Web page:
Mar 182022
 

On the 22nd of June 2021 I was targeting a small stand of Elm (which I had found earlier in the year) for Clouded Magpie Abraxas sylvata, a species I have only seen once many years ago and was keen to find again. The trees are on both sides of the road at the southern end of Brittas Bay, Co. Wicklow (just south of the roadside carpark). My plan was to do a short session of approximately two hours using a 125MV trap west of the road (which I would stay with during the session) and a 20W Actinic CFL trap to the east of the road (T302816). As it turned out, it was a relatively quiet session for moths with the MV getting 72 moths of 38 species and none of my target so I decided to finish at 1.5 hours duration. I then went over to the actinic and went through that trap. Again, nothing major regarding moth numbers or apparently anything of great interest. The last moth at the bottom of the last egg tray, which I nearly missed, was an almost black pug, from what I could see in the torch light. With a hint of green, my initial thought was an extremely dark Green Pug Pasiphila rectangulata at which point I nearly chucked it into the undergrowth but thought better and potted it for later examination.

As it was after 1am and a “school” night, I forgot all about it when I got home. After work the following day, I remembered that I had a moth potted up still in my bag. On looking more closely, I again narrowed it down to a dark Green Pug but the outer edge of the dark bar didn’t have the kink it should have. The abdomen didn’t look right either. Bilberry Pug Pasiphila debiliata was also quickly eliminated owing to the complete lack of its foodplant in the region and being familiar with it, the lack of the classic black dots demarcating the cross bar. Even though the illustration of Sloe Pug in Waring and Townsend didn’t particularly look right, two features did match….that of the un-kinked outer edge of the crossbar and the pink bars on the abdomen. But of course, I knew that couldn’t be possible as we don’t have it in Ireland! Next port of call was Lepiforum (German moth website) which to my amazement had near perfect matches of my moth under Sloe Pug. With confidence levels rising and excitement levels off the scale…..dare I hope! I then posted it on the MothsIreland (FaceBook page) where the general consensus was that I was probably correct but would need to have it examined critically by Ken Bond owing to its significance. Needing people with direct experience of the species, I posted it on “Pugs in Flight tonight” (UK FaceBook group dedicated to pugs), where it was given the thumbs up too. A few months later it was confirmed by Ken Bond as Ireland’s first Sloe Pug.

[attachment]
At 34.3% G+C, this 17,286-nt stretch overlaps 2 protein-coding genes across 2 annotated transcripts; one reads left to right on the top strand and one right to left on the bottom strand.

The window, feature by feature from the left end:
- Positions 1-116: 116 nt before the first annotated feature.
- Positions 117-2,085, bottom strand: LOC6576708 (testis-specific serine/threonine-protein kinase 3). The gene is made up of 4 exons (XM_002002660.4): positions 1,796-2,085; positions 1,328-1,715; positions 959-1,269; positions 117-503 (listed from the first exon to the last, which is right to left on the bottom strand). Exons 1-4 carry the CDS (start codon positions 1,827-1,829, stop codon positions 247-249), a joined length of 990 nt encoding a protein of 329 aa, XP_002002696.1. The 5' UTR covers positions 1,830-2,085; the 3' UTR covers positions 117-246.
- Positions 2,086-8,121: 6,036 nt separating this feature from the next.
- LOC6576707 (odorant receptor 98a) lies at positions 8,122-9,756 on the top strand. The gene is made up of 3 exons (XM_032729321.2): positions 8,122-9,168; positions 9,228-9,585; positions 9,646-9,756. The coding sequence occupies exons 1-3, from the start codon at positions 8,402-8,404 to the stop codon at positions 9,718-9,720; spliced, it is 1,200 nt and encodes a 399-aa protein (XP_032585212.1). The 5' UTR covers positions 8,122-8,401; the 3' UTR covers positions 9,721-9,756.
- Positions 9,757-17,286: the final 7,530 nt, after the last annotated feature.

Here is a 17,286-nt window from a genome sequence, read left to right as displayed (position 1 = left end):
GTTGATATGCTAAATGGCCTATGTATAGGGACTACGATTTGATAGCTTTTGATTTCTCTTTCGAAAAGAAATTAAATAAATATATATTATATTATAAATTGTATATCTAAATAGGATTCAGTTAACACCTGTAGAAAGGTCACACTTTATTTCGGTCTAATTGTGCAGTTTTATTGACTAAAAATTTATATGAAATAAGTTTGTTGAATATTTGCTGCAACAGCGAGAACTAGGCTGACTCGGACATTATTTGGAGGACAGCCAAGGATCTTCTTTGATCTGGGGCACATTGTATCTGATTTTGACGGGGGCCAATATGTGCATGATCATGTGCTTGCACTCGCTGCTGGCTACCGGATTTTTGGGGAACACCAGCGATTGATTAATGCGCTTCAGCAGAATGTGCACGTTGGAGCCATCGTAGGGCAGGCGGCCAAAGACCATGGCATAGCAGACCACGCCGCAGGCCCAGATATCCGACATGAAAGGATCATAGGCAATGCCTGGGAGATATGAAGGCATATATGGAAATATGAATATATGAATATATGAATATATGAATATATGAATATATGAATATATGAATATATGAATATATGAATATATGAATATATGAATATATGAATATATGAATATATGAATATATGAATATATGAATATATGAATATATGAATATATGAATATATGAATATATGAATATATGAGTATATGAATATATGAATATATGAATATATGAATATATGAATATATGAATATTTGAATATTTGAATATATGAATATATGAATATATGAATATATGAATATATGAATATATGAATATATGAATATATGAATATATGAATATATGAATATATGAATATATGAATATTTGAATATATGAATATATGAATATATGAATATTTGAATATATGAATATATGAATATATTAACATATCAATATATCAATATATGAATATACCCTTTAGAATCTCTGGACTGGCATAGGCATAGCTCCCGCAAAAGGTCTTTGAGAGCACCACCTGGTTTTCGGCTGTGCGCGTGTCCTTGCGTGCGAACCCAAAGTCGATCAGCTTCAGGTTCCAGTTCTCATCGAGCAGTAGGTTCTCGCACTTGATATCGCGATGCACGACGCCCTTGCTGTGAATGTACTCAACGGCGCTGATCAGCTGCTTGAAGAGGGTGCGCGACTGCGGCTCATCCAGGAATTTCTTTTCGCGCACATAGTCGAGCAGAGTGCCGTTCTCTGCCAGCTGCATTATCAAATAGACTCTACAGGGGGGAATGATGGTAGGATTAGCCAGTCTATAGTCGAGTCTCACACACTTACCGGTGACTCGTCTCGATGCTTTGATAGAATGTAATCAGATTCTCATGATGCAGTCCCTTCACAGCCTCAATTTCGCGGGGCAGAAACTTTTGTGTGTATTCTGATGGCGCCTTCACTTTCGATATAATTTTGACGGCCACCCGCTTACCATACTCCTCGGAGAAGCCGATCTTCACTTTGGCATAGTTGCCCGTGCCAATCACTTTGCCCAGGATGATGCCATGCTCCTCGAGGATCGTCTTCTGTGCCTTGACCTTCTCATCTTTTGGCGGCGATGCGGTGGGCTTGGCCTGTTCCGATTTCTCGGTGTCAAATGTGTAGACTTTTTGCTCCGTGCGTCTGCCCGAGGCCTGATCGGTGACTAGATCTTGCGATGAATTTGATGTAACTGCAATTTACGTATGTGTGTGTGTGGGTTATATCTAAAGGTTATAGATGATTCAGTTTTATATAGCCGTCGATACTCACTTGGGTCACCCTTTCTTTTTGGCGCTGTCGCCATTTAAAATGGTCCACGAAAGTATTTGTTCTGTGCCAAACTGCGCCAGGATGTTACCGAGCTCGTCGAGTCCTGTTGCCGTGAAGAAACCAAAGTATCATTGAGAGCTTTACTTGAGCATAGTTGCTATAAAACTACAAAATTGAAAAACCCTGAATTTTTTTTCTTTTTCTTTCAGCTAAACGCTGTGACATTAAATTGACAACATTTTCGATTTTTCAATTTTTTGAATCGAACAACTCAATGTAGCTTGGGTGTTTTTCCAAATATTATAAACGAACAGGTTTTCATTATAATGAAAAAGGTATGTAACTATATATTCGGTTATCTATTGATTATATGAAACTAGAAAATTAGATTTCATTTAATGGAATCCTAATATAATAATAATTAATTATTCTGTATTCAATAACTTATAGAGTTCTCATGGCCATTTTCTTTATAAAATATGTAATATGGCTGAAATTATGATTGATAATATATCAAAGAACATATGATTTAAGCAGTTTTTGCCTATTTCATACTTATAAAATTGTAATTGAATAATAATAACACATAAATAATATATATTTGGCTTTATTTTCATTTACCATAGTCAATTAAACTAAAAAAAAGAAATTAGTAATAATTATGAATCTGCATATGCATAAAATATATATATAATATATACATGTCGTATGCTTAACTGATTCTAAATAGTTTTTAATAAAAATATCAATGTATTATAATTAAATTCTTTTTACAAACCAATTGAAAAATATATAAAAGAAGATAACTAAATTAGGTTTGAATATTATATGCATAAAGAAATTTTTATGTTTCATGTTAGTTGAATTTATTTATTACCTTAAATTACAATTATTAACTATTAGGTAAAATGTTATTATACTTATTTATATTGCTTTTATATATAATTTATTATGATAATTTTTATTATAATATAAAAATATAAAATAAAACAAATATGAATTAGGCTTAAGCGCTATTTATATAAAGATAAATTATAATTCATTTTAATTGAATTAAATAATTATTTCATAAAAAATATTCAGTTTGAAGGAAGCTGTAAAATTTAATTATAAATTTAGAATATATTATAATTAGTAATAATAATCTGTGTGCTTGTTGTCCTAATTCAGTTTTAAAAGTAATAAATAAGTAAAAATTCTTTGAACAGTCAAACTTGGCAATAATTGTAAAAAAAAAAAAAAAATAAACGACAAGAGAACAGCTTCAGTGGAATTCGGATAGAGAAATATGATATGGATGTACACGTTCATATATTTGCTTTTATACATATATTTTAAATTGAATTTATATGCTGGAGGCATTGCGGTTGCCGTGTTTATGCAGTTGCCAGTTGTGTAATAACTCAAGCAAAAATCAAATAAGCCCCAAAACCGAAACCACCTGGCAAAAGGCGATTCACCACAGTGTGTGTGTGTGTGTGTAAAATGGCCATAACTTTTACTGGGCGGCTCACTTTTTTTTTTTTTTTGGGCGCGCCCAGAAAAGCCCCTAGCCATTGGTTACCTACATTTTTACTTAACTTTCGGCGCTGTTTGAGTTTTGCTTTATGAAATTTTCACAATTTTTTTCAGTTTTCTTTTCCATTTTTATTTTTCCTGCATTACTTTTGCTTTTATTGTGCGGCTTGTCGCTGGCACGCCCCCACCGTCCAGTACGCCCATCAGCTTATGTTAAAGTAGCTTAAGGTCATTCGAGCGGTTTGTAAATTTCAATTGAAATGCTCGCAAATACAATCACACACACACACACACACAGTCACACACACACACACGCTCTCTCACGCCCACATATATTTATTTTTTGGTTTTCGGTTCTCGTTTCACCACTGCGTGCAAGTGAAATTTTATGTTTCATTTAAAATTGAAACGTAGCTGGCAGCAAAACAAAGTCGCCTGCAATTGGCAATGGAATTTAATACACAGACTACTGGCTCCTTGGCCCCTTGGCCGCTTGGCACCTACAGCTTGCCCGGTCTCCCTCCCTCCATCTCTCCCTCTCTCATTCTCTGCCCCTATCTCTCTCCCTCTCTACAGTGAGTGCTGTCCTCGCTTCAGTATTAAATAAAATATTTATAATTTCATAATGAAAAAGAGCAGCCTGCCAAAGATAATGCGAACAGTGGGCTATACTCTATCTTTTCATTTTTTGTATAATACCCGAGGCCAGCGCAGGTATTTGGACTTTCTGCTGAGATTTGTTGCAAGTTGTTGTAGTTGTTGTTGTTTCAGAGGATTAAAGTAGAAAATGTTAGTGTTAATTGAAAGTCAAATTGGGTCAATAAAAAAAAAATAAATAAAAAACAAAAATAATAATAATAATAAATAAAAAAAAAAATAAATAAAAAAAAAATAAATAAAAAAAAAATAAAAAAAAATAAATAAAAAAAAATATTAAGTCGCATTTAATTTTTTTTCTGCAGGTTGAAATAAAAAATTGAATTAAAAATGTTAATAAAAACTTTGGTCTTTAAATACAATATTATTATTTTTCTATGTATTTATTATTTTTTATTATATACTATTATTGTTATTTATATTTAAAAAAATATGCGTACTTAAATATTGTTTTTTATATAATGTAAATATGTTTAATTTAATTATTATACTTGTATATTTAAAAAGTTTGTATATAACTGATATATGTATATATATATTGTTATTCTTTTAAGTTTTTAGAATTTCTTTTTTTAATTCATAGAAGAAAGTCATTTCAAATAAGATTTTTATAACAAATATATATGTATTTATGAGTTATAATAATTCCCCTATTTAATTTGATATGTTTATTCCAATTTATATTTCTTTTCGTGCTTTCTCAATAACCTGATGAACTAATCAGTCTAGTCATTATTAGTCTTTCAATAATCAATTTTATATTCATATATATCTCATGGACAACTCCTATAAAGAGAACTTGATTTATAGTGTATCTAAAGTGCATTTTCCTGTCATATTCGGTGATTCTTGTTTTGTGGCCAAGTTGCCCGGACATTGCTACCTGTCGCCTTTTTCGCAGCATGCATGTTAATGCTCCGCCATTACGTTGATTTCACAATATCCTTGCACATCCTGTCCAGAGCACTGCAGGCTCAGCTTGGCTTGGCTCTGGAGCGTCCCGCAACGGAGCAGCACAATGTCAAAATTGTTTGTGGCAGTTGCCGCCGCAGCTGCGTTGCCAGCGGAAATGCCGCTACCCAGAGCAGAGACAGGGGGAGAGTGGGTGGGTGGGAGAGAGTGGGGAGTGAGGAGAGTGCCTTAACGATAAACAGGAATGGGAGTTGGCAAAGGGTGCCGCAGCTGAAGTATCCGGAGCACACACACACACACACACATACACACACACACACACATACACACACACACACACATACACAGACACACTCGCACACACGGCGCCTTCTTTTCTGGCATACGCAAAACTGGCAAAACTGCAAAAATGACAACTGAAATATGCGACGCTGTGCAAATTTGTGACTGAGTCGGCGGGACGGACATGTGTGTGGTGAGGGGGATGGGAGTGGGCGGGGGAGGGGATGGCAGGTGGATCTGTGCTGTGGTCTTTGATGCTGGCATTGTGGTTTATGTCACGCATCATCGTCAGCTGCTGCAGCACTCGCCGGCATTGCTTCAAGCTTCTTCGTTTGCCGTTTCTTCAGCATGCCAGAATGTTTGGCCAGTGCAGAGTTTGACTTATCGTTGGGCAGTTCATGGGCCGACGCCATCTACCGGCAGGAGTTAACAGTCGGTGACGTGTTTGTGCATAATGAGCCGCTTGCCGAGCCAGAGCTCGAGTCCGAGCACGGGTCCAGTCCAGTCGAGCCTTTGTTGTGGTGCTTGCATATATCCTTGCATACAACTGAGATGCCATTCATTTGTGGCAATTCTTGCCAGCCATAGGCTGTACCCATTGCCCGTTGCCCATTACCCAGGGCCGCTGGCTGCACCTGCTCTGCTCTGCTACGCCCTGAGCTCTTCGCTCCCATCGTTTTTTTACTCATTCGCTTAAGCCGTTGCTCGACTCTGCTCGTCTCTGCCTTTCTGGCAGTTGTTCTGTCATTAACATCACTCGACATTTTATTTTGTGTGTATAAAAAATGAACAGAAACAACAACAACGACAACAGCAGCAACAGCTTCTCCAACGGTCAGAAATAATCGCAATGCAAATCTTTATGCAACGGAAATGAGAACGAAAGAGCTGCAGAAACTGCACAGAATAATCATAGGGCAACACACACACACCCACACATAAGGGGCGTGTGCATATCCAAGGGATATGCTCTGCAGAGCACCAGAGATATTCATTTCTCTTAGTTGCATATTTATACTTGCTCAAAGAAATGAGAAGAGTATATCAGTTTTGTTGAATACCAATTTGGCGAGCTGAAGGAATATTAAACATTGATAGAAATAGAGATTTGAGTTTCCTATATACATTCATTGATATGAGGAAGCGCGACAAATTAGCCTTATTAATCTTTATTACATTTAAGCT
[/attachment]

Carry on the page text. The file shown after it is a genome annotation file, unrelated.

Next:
Having looked again at the trapping site, there is plenty of its foodplant, Blackthorn, quite close by. I did trap again a little south at Buckroney where there is a big patch of the foodplant but no luck. As it is apparently only an occasional visitor to light traps, I won’t give up hope of finding more in future. I plan to target it again this year in an effort to try and find out if it was a once off wanderer or part of an embryonic colonization or perhaps even a long-overlooked resident. According to the Atlas of Britain and Ireland’s Larger Moths, it was not recorded in the UK until 1971 but has been found widely since but again it’s not known if it was overlooked or colonized rapidly.

Thanks to all on the various groups and websites for help and comments and Ken Bond for dissection of this first Irish record. I urge people to target Blackthorn during May- early July to see if this may in fact be an overlooked species.

Christian Osthoff

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